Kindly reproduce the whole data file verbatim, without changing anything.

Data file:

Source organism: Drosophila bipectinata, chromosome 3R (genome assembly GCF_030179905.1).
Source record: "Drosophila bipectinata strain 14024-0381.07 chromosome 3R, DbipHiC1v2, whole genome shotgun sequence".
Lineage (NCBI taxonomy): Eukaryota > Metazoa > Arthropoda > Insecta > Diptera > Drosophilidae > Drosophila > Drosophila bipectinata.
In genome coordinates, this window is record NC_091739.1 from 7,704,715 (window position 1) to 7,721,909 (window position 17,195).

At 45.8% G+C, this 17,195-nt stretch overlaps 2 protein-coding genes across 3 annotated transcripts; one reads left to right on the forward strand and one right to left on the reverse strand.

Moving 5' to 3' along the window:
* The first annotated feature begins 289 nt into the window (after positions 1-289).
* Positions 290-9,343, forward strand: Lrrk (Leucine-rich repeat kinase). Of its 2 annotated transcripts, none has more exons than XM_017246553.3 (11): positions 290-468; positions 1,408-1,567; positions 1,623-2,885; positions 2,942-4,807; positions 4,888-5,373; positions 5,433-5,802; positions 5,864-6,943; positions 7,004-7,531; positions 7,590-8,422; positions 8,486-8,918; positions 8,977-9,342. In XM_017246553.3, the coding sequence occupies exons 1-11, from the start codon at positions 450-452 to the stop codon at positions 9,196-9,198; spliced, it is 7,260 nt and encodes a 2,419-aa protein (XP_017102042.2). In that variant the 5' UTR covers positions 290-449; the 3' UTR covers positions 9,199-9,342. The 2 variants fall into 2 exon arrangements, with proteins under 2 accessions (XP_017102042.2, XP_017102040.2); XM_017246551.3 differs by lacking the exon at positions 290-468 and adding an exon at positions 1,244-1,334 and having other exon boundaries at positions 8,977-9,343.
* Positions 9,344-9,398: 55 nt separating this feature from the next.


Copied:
Source organism: Drosophila bipectinata, chromosome 3R (genome assembly GCF_030179905.1).
Source record: "Drosophila bipectinata strain 14024-0381.07 chromosome 3R, DbipHiC1v2, whole genome shotgun sequence".
Lineage (NCBI taxonomy): Eukaryota > Metazoa > Arthropoda > Insecta > Diptera > Drosophilidae > Drosophila > Drosophila bipectinata.
In genome coordinates, this window is record NC_091739.1 from 7,704,715 (window position 1) to 7,721,909 (window position 17,195).

At 45.8% G+C, this 17,195-nt stretch overlaps 2 protein-coding genes across 3 annotated transcripts; one reads left to right on the forward strand and one right to left on the reverse strand.

Moving 5' to 3' along the window:
* The first annotated feature begins 289 nt into the window (after positions 1-289).
* Positions 290-9,343, forward strand: Lrrk (Leucine-rich repeat kinase). Of its 2 annotated transcripts, none has more exons than XM_017246553.3 (11): positions 290-468; positions 1,408-1,567; positions 1,623-2,885; positions 2,942-4,807; positions 4,888-5,373; positions 5,433-5,802; positions 5,864-6,943; positions 7,004-7,531; positions 7,590-8,422; positions 8,486-8,918; positions 8,977-9,342. In XM_017246553.3, the coding sequence occupies exons 1-11, from the start codon at positions 450-452 to the stop codon at positions 9,196-9,198; spliced, it is 7,260 nt and encodes a 2,419-aa protein (XP_017102042.2). In that variant the 5' UTR covers positions 290-449; the 3' UTR covers positions 9,199-9,342. The 2 variants fall into 2 exon arrangements, with proteins under 2 accessions (XP_017102042.2, XP_017102040.2); XM_017246551.3 differs by lacking the exon at positions 290-468 and adding an exon at positions 1,244-1,334 and having other exon boundaries at positions 8,977-9,343.
* Positions 9,344-9,398: 55 nt separating this feature from the next.